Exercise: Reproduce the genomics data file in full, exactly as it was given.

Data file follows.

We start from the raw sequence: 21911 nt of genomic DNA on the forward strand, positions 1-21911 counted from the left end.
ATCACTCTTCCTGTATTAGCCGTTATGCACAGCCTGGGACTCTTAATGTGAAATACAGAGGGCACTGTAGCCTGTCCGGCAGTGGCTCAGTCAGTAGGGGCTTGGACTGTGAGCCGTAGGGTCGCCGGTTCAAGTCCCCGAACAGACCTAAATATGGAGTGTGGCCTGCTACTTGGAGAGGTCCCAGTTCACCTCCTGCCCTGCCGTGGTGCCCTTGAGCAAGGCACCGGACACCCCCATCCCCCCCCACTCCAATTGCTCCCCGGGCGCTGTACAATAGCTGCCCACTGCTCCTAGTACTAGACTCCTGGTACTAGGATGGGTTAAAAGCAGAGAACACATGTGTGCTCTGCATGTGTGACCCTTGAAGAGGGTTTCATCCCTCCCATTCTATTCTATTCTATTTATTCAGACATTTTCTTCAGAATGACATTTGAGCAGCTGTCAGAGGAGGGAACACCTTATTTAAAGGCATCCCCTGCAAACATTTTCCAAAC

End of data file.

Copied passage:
We start from the raw sequence: 21911 nt of genomic DNA on the forward strand, positions 1-21911 counted from the left end.
ATCACTCTTCCTGTATTAGCCGTTATGCACAGCCTGGGACTCTTAATGTGAAATACAGAGGGCACTGTAGCCTGTCCGGCAGTGGCTCAGTCAGTAGGGGCTTGGACTGTGAGCCGTAGGGTCGCCGGTTCAAGTCCCCGAACAGACCTAAATATGGAGTGTGGCCTGCTACTTGGAGAGGTCCCAGTTCACCTCCTGCCCTGCCGTGGTGCCCTTGAGCAAGGCACCGGACACCCCCATCCCCCCCCACTCCAATTGCTCCCCGGGCGCTGTACAATAGCTGCCCACTGCTCCTAGTACTAGACTCCTGGTACTAGGATGGGTTAAAAGCAGAGAACACATGTGTGCTCTGCATGTGTGACCCTTGAAGAGGGTTTCATCCCTCCCATTCTATTCTATTCTATTTATTCAGACATTTTCTTCAGAATGACATTTGAGCAGCTGTCAGAGGAGGGAACACCTTATTTAAAGGCATCCCCTGCAAACATTTTCCAAAC